Homeric laughter (from the Greek ἄσβεστος γέλως ásbestos gélōs " inextinguishable laughter") denotes the laughter that the legendary epic poet of the Greeks Homer in the Iliad (1, 599) and the Odyssey (8, 326) let the gods sing. It is described as loud, never-ending laughter. The German expression "Homeric Laughter" could be derived from the French. rire homérique .
The reason for this was the god Hephaestus in the Odyssey : he had caught his wife Aphrodite , who cheated on him with Ares , together with him in an invisible web made of lightning bolts that he had attached over his marriage bed. Then he called the other gods ( Odyssey 8, 306–320 and 325–327 in the translation by Johann Heinrich Voss ):
“Father Zeus, and you others, immortal blessed gods!
Come and see the hideous, intolerable outrage:
How I was paralyzed by the daughter of Zeus' Aphrodite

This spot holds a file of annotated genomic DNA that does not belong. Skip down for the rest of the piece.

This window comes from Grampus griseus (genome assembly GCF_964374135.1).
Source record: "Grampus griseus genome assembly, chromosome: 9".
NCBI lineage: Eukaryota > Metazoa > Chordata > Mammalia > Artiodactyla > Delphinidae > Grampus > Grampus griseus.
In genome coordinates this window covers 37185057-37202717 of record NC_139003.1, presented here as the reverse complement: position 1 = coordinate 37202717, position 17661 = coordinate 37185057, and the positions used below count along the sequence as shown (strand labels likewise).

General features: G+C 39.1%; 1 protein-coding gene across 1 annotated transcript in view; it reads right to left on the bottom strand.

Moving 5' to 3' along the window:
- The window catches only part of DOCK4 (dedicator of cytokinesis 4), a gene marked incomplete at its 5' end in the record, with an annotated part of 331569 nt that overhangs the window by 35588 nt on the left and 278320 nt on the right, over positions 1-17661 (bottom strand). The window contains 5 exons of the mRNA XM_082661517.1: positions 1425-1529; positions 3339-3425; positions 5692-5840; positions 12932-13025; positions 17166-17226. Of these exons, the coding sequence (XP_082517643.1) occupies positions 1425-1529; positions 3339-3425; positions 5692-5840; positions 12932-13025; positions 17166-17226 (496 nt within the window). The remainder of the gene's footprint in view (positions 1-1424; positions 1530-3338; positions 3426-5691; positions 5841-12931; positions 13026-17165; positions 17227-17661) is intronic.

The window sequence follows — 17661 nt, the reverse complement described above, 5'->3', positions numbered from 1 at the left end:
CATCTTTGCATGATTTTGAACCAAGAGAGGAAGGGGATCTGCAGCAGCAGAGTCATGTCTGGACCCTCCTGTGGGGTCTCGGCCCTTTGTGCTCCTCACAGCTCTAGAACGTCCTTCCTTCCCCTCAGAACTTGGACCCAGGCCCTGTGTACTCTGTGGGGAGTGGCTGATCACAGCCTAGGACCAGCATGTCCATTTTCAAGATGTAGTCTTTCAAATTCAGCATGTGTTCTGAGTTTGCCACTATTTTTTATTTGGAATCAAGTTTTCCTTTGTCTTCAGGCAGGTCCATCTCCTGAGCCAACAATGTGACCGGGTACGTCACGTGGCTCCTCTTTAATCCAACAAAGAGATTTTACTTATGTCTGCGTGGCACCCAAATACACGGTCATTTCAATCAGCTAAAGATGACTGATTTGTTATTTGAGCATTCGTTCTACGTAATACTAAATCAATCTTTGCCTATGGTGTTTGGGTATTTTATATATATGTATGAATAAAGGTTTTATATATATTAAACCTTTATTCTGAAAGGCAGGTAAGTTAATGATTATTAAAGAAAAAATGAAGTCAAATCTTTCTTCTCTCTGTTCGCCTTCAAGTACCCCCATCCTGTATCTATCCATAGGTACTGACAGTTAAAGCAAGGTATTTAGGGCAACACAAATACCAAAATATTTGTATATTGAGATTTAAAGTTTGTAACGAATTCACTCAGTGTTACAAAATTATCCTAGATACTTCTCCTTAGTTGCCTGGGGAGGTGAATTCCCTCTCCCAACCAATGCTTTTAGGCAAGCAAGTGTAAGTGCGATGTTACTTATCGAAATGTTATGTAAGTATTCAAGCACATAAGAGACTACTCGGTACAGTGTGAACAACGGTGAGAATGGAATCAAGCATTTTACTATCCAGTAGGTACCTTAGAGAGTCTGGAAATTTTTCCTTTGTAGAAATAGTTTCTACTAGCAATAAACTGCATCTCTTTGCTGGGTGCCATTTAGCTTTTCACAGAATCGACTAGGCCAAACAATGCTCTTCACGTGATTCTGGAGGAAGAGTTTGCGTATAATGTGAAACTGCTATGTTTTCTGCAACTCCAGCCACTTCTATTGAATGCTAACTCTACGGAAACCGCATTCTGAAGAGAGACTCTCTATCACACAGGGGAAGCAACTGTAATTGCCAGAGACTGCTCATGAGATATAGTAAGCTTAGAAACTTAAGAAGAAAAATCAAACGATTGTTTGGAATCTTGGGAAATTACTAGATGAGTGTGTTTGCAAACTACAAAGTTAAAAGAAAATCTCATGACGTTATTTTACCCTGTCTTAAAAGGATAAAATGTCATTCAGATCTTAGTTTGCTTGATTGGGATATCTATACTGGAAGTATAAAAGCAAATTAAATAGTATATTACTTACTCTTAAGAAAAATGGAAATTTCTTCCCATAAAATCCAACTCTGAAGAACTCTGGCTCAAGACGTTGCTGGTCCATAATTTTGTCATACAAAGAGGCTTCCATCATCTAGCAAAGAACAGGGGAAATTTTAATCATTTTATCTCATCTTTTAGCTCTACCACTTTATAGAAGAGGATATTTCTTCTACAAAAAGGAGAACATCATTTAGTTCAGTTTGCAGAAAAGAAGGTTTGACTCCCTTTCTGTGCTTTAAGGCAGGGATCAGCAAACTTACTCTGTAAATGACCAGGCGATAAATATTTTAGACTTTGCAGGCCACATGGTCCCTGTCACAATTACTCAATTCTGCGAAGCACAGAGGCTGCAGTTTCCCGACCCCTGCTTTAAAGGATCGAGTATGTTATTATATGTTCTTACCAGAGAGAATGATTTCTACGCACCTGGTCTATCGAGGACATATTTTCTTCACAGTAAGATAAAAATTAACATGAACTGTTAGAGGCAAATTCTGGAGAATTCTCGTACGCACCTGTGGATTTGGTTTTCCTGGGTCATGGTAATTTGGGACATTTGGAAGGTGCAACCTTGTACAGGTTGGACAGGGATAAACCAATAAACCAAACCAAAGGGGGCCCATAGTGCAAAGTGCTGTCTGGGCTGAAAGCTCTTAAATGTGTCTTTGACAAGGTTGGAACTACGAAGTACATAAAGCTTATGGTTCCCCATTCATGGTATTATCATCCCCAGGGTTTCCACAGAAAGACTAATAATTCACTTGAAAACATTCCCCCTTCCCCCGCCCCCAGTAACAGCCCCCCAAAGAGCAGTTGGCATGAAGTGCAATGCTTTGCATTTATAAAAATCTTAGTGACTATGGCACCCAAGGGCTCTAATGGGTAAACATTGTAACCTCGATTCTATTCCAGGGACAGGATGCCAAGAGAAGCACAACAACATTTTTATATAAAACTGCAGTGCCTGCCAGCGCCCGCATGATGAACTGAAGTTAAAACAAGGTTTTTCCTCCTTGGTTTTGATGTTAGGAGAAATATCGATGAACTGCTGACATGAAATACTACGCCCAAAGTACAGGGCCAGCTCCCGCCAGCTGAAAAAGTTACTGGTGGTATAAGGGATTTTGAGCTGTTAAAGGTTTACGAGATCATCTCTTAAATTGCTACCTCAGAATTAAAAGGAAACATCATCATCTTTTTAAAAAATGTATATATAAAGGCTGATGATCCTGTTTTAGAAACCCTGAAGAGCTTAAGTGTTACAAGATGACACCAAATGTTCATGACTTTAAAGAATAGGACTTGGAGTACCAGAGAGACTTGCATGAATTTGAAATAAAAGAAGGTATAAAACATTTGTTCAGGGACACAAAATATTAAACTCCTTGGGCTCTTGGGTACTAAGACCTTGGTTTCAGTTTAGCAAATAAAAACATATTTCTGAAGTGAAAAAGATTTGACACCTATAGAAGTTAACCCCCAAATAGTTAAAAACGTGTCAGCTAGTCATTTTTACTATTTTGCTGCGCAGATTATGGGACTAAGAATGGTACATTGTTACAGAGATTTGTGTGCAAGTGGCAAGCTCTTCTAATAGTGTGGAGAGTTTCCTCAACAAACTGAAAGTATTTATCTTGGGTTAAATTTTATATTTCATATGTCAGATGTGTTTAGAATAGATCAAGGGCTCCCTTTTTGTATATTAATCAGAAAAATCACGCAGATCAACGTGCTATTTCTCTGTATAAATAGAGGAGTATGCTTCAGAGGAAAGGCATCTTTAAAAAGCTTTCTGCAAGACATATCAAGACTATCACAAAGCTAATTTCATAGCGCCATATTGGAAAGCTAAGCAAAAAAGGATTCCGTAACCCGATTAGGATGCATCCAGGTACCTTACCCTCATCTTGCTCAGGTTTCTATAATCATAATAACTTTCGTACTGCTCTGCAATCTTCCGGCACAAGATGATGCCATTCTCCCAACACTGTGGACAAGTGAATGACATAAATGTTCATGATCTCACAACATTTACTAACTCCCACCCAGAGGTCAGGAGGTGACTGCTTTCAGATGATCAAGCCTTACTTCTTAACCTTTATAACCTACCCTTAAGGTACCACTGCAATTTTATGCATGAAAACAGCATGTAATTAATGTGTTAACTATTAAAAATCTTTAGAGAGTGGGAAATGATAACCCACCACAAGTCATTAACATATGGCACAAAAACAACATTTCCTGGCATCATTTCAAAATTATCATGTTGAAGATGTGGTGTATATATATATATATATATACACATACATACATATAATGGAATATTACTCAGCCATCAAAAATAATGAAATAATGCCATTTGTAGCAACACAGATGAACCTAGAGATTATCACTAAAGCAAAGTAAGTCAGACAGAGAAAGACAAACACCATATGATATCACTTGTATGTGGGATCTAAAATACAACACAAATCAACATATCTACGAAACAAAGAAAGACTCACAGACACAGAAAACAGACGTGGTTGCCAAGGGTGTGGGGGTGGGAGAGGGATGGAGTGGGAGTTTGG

Jetzo forever, and Ares embraced the villain;
Because that one is beautiful and straight legs, but I am
such a crippled figure! But nobody is to blame for the paralysis, but
the parents alone! Oh, they would never have begotten!
But see how both of them
cultivate rest and lust in my own bed ! My heart bursts at the sight!
In future they would like to lie like this, not even for a while!
No matter how discouraged they are, they will not ask again
to rest like this! Alone I hold her tight in the noose,
Until the father gives me back all the presents that
I gave as bridegroom for his shameless breeding!
His daughter is beautiful, she alone has an irrepressible heart! "
The other gods burst into laughter, which mortal people could hear as thunder. It is not entirely clear who:
“Now the gods, the givers of good, were standing in the anteroom;
And long laughter rang out from the blessed gods
When they saw the arts of the clever inventor Hephestus. "
- Rudolf Köster: Proper names in the German vocabulary: Ein Lexikon (page 72), Walter de Gruyter, 2003, ISBN 3110177021 and ISBN 9783110177022
- Friedrich Leberecht Wilhelm Schwartz: The origin of mythology: Explained in Greek and German sagas (page 152), W. Hertz , 1860 (the original is in the University of California )